Geomatics World recently interviewed Derry Long on the subject of BIM
BIM is used most productively when it is applied to new building projects and, with the help of government, it has been pushed hard by the design software companies. Everything is new, from foundations upwards. Land surveyors are involved in surveying the site to show the area of land available and its relationship to existing structures and infrastructure and then, during construction, they may be hired to do setting out-work. Beyond that, their involvement is usually minimal and fragmented. However, there is the opportunity to be involved during the whole project life-cycle in providing as-built data, independent Industry QA and also providing a “basic” BI Modelling capability, to ease workflow. Since on-going and timely accurate and appropriate data is key to any fast-paced project there is also a role for surveyors to consult with the industry on the best methods and options for providing such data.
BIM for life
The focus has so far been on design and construction, but BIM is intended to run throughout the whole life of the building, up to and including decommissioning. Derry Long points out that very little has been said on what happens to the model when the site is handed over at the end of the construction period. During the lifetime of the building there will be a need to maintain the building model. If not maintained, it will soon go out of date, become unreliable and will lose its value. It is still unclear just who will do this maintenance work. Will it be work for facilities management companies, in-house maintenance staff or maybe survey companies will offer to keep the BIM up to date for the custodian? In order for this to be even explored there needs to be a greater integration of the project’s end-users as key stakeholders at the conception of a building and also in the maintenance of transfer of the BIM dataset.
One aspect of BIM that has not been fully appreciated and explored is the value of the data and its reliability and currency. As we all know, it is rather easier to survey objects that you can see than those that are hidden and yet, for refurbishment projects it is usually the hidden objects, like a building’s steel structure that are specifically required and are vital to the project. As-built spatial information about these objects therefore has high value. These may be recorded on drawn ‘as-built’ drawings which are most likely to be design drawings stamped ‘as-built’ and then not maintained. A BIM used for construction will show the design position of structural members in the same way. Will engineers working on a refurbishment in twenty years’ time be willing to trust a BIM model any more than they presently regard as-built drawings?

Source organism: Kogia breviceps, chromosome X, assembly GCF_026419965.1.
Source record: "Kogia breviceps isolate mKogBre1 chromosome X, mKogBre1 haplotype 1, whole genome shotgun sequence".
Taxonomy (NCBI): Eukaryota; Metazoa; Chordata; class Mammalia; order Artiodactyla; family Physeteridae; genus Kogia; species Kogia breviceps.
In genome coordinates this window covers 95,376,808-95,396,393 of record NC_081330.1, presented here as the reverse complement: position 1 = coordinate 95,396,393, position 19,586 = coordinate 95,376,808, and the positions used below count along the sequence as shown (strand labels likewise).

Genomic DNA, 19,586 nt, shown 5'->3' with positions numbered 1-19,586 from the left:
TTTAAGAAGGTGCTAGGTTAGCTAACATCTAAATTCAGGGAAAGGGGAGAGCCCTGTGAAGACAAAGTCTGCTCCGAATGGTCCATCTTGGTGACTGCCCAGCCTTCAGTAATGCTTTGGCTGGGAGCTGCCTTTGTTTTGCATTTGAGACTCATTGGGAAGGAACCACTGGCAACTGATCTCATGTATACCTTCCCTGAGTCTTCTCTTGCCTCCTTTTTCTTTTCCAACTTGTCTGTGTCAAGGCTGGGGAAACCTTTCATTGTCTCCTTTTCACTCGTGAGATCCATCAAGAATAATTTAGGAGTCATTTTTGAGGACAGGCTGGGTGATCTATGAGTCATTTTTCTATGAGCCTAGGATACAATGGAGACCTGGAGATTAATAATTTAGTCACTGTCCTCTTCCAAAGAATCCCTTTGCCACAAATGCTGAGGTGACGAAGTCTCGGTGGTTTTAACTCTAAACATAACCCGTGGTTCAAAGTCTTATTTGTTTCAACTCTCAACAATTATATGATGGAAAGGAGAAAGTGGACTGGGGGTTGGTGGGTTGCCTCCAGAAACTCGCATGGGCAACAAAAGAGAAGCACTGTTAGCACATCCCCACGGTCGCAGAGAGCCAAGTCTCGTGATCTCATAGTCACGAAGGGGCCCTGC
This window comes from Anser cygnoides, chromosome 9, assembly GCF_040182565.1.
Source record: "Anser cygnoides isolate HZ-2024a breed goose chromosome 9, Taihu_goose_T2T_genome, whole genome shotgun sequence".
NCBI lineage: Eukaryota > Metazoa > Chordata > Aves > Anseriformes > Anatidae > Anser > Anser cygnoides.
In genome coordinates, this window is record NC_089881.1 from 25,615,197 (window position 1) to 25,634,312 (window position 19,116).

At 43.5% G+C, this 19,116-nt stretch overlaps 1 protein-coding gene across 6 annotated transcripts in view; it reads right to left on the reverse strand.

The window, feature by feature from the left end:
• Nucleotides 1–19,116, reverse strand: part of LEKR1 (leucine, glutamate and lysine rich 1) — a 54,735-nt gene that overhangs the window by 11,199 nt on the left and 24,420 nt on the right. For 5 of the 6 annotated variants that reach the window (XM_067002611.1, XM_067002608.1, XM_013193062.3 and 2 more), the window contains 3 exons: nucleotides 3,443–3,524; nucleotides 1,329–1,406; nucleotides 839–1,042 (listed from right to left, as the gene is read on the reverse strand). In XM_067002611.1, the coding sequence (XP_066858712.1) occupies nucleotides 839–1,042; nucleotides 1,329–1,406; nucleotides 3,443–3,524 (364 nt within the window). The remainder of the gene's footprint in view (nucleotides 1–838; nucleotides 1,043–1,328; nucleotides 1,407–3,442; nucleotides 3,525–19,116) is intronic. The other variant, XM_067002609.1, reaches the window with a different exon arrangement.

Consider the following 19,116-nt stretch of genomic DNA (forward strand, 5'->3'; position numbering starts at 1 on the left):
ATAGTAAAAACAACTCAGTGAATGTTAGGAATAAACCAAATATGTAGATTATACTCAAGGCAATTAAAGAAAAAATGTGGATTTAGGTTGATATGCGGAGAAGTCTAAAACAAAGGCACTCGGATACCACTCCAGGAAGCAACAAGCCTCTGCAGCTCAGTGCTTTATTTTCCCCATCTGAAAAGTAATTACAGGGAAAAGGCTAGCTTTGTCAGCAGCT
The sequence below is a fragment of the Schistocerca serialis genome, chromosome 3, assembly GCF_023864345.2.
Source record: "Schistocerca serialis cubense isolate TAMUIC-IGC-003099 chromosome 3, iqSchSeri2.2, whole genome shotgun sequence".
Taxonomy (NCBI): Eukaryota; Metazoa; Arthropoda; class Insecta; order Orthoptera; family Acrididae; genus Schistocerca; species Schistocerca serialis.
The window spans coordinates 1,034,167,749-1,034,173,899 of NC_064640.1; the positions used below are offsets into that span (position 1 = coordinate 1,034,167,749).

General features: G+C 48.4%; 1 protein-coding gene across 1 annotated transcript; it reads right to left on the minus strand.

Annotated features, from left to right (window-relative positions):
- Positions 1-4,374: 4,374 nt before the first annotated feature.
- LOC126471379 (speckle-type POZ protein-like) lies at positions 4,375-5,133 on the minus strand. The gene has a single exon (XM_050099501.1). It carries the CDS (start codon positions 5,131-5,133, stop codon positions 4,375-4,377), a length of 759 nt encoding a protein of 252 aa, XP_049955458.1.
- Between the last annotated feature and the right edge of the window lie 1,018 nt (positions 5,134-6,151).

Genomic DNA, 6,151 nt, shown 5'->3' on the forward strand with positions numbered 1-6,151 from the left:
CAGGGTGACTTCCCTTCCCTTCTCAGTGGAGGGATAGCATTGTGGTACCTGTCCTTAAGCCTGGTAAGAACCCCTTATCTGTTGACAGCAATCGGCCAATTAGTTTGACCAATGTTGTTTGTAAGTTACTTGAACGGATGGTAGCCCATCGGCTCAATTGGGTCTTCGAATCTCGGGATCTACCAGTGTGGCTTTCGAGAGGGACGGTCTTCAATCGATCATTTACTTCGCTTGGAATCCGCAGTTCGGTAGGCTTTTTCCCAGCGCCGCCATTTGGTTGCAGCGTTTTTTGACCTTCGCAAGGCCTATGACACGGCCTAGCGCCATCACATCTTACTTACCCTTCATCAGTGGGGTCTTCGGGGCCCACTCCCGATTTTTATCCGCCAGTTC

In theory, the collaboration that goes into the BIM process should mean that buildings do match the design much more closely; and much has been made of the greatly reduced design changes that result when BIM is used to “virtually build and test” before going to site. However, there will always be as-built differences and surveyors could measure these during construction, when they are visible. Derry Long suggests that ongoing surveys should be made during construction with a view to recording the as-built position of detail, such as structural steelwork, and in real time, to capture it before it is covered up by finishes and decoration. The important point is that it is this valuable data that will be needed later in the life of the building when it will be difficult and costly, if not impossible, to survey. This is the equivalent of surveying underground utilities when they are visible in the trench, before backfilling. A brilliant idea, but how often does it happen?
Never or rarely, is of course the standard response, because the organisation paying for the survey is unlikely to be the one benefiting when the data is needed much later in the life of the building. However, this is not the only front-loading of fees on the entire project. The iterative virtual design process and sharing of data between critical professionals will largely happen in the early stages of the project in order to prevent pushing problems and issues further down the project line. How the fee paying client buys into this concept is currently far from certain.